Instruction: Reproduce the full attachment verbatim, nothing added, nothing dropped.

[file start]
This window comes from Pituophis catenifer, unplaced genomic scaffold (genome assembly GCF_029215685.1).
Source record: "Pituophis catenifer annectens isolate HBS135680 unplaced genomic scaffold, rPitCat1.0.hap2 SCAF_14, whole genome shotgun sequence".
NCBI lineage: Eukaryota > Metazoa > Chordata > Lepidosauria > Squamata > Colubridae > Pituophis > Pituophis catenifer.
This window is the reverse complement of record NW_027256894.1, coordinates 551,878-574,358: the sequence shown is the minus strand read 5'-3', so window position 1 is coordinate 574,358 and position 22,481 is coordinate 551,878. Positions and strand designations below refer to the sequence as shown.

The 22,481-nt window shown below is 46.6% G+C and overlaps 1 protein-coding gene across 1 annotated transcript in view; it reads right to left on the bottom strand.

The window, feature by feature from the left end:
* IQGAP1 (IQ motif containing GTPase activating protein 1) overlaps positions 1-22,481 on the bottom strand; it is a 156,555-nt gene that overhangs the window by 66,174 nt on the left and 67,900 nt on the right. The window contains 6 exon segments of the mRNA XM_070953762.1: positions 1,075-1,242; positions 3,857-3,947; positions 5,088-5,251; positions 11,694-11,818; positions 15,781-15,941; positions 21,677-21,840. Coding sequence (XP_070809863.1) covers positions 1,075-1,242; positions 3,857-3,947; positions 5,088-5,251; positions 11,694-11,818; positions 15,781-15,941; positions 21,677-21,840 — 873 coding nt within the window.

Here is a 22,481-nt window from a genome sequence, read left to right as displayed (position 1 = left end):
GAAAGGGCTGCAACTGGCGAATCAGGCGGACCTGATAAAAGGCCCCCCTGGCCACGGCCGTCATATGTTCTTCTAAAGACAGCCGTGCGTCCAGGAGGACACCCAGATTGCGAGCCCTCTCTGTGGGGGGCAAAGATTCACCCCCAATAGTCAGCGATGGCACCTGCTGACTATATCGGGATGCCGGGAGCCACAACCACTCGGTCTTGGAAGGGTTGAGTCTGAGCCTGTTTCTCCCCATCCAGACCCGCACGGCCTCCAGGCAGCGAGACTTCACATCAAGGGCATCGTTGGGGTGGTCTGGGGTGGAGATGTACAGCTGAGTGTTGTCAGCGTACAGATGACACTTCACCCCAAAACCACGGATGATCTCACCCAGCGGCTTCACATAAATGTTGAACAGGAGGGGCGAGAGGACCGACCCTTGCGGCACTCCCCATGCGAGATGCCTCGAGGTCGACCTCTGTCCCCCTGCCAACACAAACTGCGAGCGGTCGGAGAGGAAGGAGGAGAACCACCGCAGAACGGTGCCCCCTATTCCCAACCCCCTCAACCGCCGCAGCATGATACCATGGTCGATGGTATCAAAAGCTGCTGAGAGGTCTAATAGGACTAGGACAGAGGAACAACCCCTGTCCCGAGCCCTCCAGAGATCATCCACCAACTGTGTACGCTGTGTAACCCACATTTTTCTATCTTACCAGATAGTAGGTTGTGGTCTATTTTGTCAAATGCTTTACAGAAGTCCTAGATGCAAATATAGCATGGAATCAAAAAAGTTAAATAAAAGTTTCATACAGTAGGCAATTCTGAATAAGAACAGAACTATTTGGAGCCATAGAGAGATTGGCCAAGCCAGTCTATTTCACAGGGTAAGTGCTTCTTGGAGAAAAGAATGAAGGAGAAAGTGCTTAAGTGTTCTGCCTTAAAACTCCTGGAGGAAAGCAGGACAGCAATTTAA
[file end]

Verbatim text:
This window comes from Pituophis catenifer, unplaced genomic scaffold (genome assembly GCF_029215685.1).
Source record: "Pituophis catenifer annectens isolate HBS135680 unplaced genomic scaffold, rPitCat1.0.hap2 SCAF_14, whole genome shotgun sequence".
NCBI lineage: Eukaryota > Metazoa > Chordata > Lepidosauria > Squamata > Colubridae > Pituophis > Pituophis catenifer.
This window is the reverse complement of record NW_027256894.1, coordinates 551,878-574,358: the sequence shown is the minus strand read 5'-3', so window position 1 is coordinate 574,358 and position 22,481 is coordinate 551,878. Positions and strand designations below refer to the sequence as shown.

The 22,481-nt window shown below is 46.6% G+C and overlaps 1 protein-coding gene across 1 annotated transcript in view; it reads right to left on the bottom strand.

The window, feature by feature from the left end:
* IQGAP1 (IQ motif containing GTPase activating protein 1) overlaps positions 1-22,481 on the bottom strand; it is a 156,555-nt gene that overhangs the window by 66,174 nt on the left and 67,900 nt on the right. The window contains 6 exon segments of the mRNA XM_070953762.1: positions 1,075-1,242; positions 3,857-3,947; positions 5,088-5,251; positions 11,694-11,818; positions 15,781-15,941; positions 21,677-21,840. Coding sequence (XP_070809863.1) covers positions 1,075-1,242; positions 3,857-3,947; positions 5,088-5,251; positions 11,694-11,818; positions 15,781-15,941; positions 21,677-21,840 — 873 coding nt within the window.

Here is a 22,481-nt window from a genome sequence, read left to right as displayed (position 1 = left end):
GAAAGGGCTGCAACTGGCGAATCAGGCGGACCTGATAAAAGGCCCCCCTGGCCACGGCCGTCATATGTTCTTCTAAAGACAGCCGTGCGTCCAGGAGGACACCCAGATTGCGAGCCCTCTCTGTGGGGGGCAAAGATTCACCCCCAATAGTCAGCGATGGCACCTGCTGACTATATCGGGATGCCGGGAGCCACAACCACTCGGTCTTGGAAGGGTTGAGTCTGAGCCTGTTTCTCCCCATCCAGACCCGCACGGCCTCCAGGCAGCGAGACTTCACATCAAGGGCATCGTTGGGGTGGTCTGGGGTGGAGATGTACAGCTGAGTGTTGTCAGCGTACAGATGACACTTCACCCCAAAACCACGGATGATCTCACCCAGCGGCTTCACATAAATGTTGAACAGGAGGGGCGAGAGGACCGACCCTTGCGGCACTCCCCATGCGAGATGCCTCGAGGTCGACCTCTGTCCCCCTGCCAACACAAACTGCGAGCGGTCGGAGAGGAAGGAGGAGAACCACCGCAGAACGGTGCCCCCTATTCCCAACCCCCTCAACCGCCGCAGCATGATACCATGGTCGATGGTATCAAAAGCTGCTGAGAGGTCTAATAGGACTAGGACAGAGGAACAACCCCTGTCCCGAGCCCTCCAGAGATCATCCACCAACTGTGTACGCTGTGTAACCCACATTTTTCTATCTTACCAGATAGTAGGTTGTGGTCTATTTTGTCAAATGCTTTACAGAAGTCCTAGATGCAAATATAGCATGGAATCAAAAAAGTTAAATAAAAGTTTCATACAGTAGGCAATTCTGAATAAGAACAGAACTATTTGGAGCCATAGAGAGATTGGCCAAGCCAGTCTATTTCACAGGGTAAGTGCTTCTTGGAGAAAAGAATGAAGGAGAAAGTGCTTAAGTGTTCTGCCTTAAAACTCCTGGAGGAAAGCAGGACAGCAATTTAA